Enchanting Barichara

Barichara, Santander Province, Colombia, November 1 to 3rd, 2012

One of the most enchanting towns on earth is Barichara. It is a small, beautifully preserved, colonial town on a mesa in the Santander province in Colombia. If it weren’t in the middle of Colombia, it would be overrun with tourists.

Hilary, Siggy, Tony and I were privileged to spend a couple of days in Barichara. Even in the short time we were there and without speaking Spanish, we encountered four people who had stumbled across Barichara, fallen under its spell and moved to Barichara, changing careers in the process.

We were delighted with our hotel, the Achiotte Boutique Hotel. The owner/builder/manager had worked as a dentist in Spain for many years, returned to Colombia, visited Barichara and bought land and stayed.

The hotel was on the edge of town. The window of our room looked out to the countryside.

We arrived in the evening of the Day of the Dead. In the main square, in front of the cathedral, a traditional dance was being performed. The dancers were wearing animal skins and masks of goat skulls.

It was actually rather spooky, like the start of a horror film. Barichara is often used as a film set.

The town is pristine. There must be rules in place about signage and paint colors; apart from the cars and power lines, it could be anytime in the last 300 years.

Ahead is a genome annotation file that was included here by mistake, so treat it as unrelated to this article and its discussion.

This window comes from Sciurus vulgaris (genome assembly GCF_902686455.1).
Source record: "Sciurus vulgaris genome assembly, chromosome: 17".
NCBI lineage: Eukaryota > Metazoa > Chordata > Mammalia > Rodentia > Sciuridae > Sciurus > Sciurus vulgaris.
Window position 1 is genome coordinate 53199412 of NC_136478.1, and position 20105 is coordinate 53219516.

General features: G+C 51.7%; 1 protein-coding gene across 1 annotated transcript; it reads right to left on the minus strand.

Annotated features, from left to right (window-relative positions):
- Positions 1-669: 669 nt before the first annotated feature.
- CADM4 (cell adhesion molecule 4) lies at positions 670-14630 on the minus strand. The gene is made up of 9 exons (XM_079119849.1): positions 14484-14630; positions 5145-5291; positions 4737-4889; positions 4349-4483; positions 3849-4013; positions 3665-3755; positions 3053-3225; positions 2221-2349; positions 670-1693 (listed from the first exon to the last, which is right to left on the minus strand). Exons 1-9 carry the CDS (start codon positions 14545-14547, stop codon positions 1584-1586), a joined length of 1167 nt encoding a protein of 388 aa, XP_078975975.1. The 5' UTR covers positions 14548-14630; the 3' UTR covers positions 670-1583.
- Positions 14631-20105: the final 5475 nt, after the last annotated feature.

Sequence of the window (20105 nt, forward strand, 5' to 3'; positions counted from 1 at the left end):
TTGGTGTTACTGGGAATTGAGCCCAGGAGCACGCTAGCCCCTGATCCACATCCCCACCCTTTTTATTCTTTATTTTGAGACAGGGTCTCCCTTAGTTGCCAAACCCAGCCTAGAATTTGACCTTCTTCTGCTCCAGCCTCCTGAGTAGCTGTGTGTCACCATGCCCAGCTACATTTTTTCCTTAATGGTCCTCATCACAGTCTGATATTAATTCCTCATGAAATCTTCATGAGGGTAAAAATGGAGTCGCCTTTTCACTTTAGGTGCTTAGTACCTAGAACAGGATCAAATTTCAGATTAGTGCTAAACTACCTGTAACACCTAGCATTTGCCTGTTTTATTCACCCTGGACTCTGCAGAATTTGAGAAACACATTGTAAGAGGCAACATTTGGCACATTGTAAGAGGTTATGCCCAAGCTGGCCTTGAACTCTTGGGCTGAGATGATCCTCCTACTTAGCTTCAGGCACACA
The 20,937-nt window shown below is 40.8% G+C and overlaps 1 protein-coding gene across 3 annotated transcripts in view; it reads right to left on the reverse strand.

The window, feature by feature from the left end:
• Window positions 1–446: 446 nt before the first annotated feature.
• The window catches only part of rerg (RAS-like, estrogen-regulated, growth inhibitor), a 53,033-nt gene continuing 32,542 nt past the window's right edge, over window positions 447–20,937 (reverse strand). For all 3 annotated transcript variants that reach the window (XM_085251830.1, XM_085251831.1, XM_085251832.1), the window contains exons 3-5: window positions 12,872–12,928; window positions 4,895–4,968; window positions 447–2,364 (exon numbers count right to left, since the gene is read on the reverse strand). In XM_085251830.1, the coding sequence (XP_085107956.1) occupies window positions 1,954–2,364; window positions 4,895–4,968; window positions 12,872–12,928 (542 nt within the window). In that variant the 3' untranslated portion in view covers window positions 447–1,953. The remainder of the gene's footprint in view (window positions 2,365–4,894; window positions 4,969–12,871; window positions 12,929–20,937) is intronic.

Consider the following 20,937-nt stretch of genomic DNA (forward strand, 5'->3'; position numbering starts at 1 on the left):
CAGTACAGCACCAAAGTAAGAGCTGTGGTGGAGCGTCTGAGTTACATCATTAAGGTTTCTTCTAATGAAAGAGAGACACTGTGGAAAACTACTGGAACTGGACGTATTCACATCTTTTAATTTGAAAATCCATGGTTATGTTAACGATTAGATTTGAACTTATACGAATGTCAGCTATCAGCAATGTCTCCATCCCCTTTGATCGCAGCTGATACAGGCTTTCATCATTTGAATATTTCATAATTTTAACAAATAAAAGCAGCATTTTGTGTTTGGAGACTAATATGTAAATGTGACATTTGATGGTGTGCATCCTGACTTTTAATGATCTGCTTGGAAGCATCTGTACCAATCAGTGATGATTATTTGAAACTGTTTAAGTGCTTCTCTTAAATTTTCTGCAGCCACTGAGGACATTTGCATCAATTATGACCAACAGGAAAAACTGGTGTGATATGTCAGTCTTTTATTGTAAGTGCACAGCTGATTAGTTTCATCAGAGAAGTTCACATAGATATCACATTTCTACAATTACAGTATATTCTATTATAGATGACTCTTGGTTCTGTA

Looking down a street in Barichara. Our hotel is on the left.

We enjoyed our stroll around town. It took a full half day. Here are some snaps from our wanderings.

A park.

The cemetery next to the church across from the park.

A tombstone with character and a hat.

This is the view from the wall at the edge of town. Happily for walkers, there is a little bar built into the wall here. We were enjoying a cold drink when I took this picture.

Artists and craftsmen have set up shop in Barichara. We poked our heads into an assortment of attractive tienda/tallers (stores/workshops) on our walk about town. We admired the attractive wooden jewelery and boxes made at VerdeAzul.

The Colombian couple who fell in love with Barichara, moved there, and opened VerdeAzul where they design and create attractive wooden items.

Fique (similar to sisal) is a popular crop in the area. It’s made into bags and rugs and paper. Tony and I stopped at the fique paper shop and learned how the paper is made.

Here is a fique plant. (It is not the finest example of its species — we saw some magnificent ones in the Chicamocha park.)

Jane bashes a lump of well-soaked fique to break down the fibres.

The fibres, suspended in water, are spread across a grate, the size of the final sheet.

The man in the Panama hat tries paper-making too.

Here is the paper, removed from the press and ready for drying.

Beautiful array of products handmade from fique paper. All the colours are from vegetable dyes: beetroot for red, onion skins for yellow, red cabbage for blue.

5 thoughts on “Enchanting Barichara

  1. Even on sabbatical Jane can’t get away from writing tech, like making paper :). Looks like a wonderful place to live, or retire! Thanks for another installment in The Adventures of Tony and Jane.

  2. Oooh sees like a very fun place. Make paper during the day, dance like a goat at night. I think that’s in the next chapter of One Hundred Years of Solitude. Gonna keep reading…

  3. Great post! This village is delightful. Where will you be spending Christmas? We’ll be thinking of you! Have a merry one wherever it may be! Landon

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